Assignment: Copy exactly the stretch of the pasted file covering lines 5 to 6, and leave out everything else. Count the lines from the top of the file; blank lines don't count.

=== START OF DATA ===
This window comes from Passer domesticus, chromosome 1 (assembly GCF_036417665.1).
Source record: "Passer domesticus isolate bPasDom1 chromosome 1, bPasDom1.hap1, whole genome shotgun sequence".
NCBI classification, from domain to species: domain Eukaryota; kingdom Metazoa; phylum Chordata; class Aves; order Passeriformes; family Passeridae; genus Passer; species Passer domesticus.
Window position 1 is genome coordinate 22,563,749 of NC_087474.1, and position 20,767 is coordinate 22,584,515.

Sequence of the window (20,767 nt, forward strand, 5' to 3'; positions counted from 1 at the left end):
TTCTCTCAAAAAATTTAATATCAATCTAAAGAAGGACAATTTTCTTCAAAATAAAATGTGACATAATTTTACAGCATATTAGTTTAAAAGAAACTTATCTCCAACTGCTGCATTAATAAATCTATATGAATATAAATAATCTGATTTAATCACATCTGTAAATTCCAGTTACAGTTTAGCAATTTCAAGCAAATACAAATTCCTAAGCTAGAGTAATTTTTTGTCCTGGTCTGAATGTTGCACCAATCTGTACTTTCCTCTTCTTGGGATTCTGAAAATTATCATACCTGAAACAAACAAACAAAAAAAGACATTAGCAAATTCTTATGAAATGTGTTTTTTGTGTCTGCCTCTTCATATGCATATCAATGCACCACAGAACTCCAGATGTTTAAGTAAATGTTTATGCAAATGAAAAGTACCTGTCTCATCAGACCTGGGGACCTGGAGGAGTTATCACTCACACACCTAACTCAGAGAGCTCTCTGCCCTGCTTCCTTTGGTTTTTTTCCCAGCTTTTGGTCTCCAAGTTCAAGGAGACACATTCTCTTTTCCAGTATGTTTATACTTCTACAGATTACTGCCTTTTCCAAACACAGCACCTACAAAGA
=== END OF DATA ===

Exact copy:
Sequence of the window (20,767 nt, forward strand, 5' to 3'; positions counted from 1 at the left end):
TTCTCTCAAAAAATTTAATATCAATCTAAAGAAGGACAATTTTCTTCAAAATAAAATGTGACATAATTTTACAGCATATTAGTTTAAAAGAAACTTATCTCCAACTGCTGCATTAATAAATCTATATGAATATAAATAATCTGATTTAATCACATCTGTAAATTCCAGTTACAGTTTAGCAATTTCAAGCAAATACAAATTCCTAAGCTAGAGTAATTTTTTGTCCTGGTCTGAATGTTGCACCAATCTGTACTTTCCTCTTCTTGGGATTCTGAAAATTATCATACCTGAAACAAACAAACAAAAAAAGACATTAGCAAATTCTTATGAAATGTGTTTTTTGTGTCTGCCTCTTCATATGCATATCAATGCACCACAGAACTCCAGATGTTTAAGTAAATGTTTATGCAAATGAAAAGTACCTGTCTCATCAGACCTGGGGACCTGGAGGAGTTATCACTCACACACCTAACTCAGAGAGCTCTCTGCCCTGCTTCCTTTGGTTTTTTTCCCAGCTTTTGGTCTCCAAGTTCAAGGAGACACATTCTCTTTTCCAGTATGTTTATACTTCTACAGATTACTGCCTTTTCCAAACACAGCACCTACAAAGA